Foreign investors in Russian bonds are facing losses exceeding $33 billion (£23.8 billion), according to a conservative estimate, because of the government's effective default.
The losers include Mr George Soros's investment funds, which admitted yesterday they had lost up to $2 billion as a result of the Russian economic crisis.
The Russian loss is the largest suffered by Mr Soros's Quantum Group, said Mr Stanley Druckenmiller, chief investment strategist at Soros Fund Management.
Credit Suisse First Boston, the Swiss-owned investment bank, said that Russian elites had "plundered" the country's capital. It said its profits had fallen more than $250 million in less than two months because of Russia.
Mr Paul Luke, a senior emerging markets trader at Deutsche Bank in London, said losses on foreign holdings of Russian dollar and rouble-denominated bonds could exceed $33 billion. Other estimates have ranged up to $50 billion.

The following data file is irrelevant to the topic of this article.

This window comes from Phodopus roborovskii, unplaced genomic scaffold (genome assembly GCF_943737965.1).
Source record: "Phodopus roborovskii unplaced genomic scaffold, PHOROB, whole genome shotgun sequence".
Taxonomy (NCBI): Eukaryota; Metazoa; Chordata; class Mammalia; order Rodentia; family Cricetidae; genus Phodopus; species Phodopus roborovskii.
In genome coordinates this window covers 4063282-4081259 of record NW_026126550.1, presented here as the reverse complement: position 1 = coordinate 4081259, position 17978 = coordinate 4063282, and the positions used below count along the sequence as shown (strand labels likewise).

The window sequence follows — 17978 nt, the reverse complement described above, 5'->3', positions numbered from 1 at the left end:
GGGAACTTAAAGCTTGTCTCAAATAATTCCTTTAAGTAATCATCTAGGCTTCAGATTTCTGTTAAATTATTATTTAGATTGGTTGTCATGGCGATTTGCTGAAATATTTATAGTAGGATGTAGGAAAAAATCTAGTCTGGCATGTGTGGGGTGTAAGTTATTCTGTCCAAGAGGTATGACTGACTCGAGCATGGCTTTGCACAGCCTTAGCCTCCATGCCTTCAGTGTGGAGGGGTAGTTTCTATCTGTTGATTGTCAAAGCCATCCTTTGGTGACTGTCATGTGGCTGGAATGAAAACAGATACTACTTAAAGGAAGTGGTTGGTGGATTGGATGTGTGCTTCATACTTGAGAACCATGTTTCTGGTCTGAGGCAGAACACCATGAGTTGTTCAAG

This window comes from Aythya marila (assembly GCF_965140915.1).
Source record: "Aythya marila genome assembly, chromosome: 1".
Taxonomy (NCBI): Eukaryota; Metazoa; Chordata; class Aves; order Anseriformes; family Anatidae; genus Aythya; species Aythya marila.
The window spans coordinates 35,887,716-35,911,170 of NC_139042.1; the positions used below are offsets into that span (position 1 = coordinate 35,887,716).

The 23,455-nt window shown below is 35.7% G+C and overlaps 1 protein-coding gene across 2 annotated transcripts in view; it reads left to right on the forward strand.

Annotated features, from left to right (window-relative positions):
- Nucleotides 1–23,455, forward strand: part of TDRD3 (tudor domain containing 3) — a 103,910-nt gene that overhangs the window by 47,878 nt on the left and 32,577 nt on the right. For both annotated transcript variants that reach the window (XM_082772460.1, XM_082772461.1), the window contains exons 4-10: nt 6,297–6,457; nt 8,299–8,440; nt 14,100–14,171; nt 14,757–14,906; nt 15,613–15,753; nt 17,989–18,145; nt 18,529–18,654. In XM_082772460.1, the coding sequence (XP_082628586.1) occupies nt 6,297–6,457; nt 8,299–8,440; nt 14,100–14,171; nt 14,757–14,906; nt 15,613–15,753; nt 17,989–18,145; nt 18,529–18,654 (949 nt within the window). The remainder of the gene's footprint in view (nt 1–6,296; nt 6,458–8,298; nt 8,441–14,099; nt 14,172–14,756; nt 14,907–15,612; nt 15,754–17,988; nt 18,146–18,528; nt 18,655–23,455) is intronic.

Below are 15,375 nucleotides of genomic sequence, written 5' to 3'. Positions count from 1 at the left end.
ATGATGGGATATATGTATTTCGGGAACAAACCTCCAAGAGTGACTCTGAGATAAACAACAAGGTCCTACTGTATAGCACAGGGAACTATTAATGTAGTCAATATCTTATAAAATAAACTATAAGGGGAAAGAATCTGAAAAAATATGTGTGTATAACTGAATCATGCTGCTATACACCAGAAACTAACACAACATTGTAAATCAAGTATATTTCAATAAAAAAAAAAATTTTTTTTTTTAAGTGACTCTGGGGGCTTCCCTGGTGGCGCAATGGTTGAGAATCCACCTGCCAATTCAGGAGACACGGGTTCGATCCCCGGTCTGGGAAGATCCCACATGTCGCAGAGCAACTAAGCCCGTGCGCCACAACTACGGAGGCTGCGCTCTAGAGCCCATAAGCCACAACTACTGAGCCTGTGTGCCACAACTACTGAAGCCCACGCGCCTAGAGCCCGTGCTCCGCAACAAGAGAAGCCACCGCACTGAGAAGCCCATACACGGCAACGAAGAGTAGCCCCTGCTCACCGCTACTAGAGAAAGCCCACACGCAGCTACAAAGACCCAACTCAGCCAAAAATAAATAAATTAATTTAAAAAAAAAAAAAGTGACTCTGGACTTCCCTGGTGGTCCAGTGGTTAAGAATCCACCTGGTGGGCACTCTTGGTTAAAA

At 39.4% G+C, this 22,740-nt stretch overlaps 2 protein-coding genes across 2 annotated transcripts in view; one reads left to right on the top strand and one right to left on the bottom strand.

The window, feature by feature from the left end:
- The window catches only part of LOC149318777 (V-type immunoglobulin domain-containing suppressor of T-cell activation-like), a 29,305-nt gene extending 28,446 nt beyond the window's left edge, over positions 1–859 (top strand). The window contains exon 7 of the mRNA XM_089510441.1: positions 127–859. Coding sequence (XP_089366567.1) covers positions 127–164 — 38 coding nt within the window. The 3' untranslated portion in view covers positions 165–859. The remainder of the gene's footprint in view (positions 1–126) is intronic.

About 75 per cent of the paper value on Russia's hard currency bond debt had been wiped out, Mr Luke said. His estimate excludes not only bank lending and equities but also possible losses on rouble hedging contracts between foreign investment banks and Russian banks, most of which would be unable to honour their liabilities.
One senior US banker said the action would not be forgotten. "I don't think anybody's going to lend these guys a dime," he said.
The move also raised serious questions about whether other contracts would be honoured, he said. Mr Mark Mobius, head of emerging market investment at Franklin Templeton, a leading fund manager, said Russia had lost the trust of investors.
Mr Druckenmiller, however, was not critical of the government. "We took a risk and we were wrong," he said. Mr Soros warned in a letter published in the Financial Times two weeks ago that Russia's financial turmoil had reached a "terminal phase".
Credit Suisse First Boston (CSFB) yesterday said net profit so far in 1998 had plunged from $754 million at June 30th, after the first half, to $500 million. CSFB, which along with its clients accounted for 40 per cent of foreign ownership of the $40 billion Russian government debt market, is believed to have lost at least $350 million - and perhaps as much as $500 million - in Russia since June.
Traders estimated hedge funds would sustain about 25 per cent of the losses. The rest would be borne by foreign investment banks and US funds.